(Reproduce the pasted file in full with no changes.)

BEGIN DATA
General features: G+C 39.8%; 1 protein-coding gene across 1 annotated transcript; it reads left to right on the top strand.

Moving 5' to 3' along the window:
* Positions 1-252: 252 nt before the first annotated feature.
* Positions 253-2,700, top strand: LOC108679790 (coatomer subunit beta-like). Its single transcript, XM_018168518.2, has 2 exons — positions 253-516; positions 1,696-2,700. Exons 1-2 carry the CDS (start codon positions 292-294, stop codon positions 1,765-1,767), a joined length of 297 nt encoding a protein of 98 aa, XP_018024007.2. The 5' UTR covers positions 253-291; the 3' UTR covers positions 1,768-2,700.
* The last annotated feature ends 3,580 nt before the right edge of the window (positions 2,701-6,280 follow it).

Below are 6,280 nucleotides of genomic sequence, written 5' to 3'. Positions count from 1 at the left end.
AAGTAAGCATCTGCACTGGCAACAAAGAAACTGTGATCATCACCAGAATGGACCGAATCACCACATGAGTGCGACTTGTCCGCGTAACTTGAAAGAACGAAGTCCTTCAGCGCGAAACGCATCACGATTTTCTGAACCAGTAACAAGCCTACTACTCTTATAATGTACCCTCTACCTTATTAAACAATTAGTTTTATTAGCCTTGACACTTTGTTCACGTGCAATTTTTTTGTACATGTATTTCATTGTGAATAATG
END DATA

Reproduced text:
General features: G+C 39.8%; 1 protein-coding gene across 1 annotated transcript; it reads left to right on the top strand.

Moving 5' to 3' along the window:
* Positions 1-252: 252 nt before the first annotated feature.
* Positions 253-2,700, top strand: LOC108679790 (coatomer subunit beta-like). Its single transcript, XM_018168518.2, has 2 exons — positions 253-516; positions 1,696-2,700. Exons 1-2 carry the CDS (start codon positions 292-294, stop codon positions 1,765-1,767), a joined length of 297 nt encoding a protein of 98 aa, XP_018024007.2. The 5' UTR covers positions 253-291; the 3' UTR covers positions 1,768-2,700.
* The last annotated feature ends 3,580 nt before the right edge of the window (positions 2,701-6,280 follow it).

Below are 6,280 nucleotides of genomic sequence, written 5' to 3'. Positions count from 1 at the left end.
AAGTAAGCATCTGCACTGGCAACAAAGAAACTGTGATCATCACCAGAATGGACCGAATCACCACATGAGTGCGACTTGTCCGCGTAACTTGAAAGAACGAAGTCCTTCAGCGCGAAACGCATCACGATTTTCTGAACCAGTAACAAGCCTACTACTCTTATAATGTACCCTCTACCTTATTAAACAATTAGTTTTATTAGCCTTGACACTTTGTTCACGTGCAATTTTTTTGTACATGTATTTCATTGTGAATAATG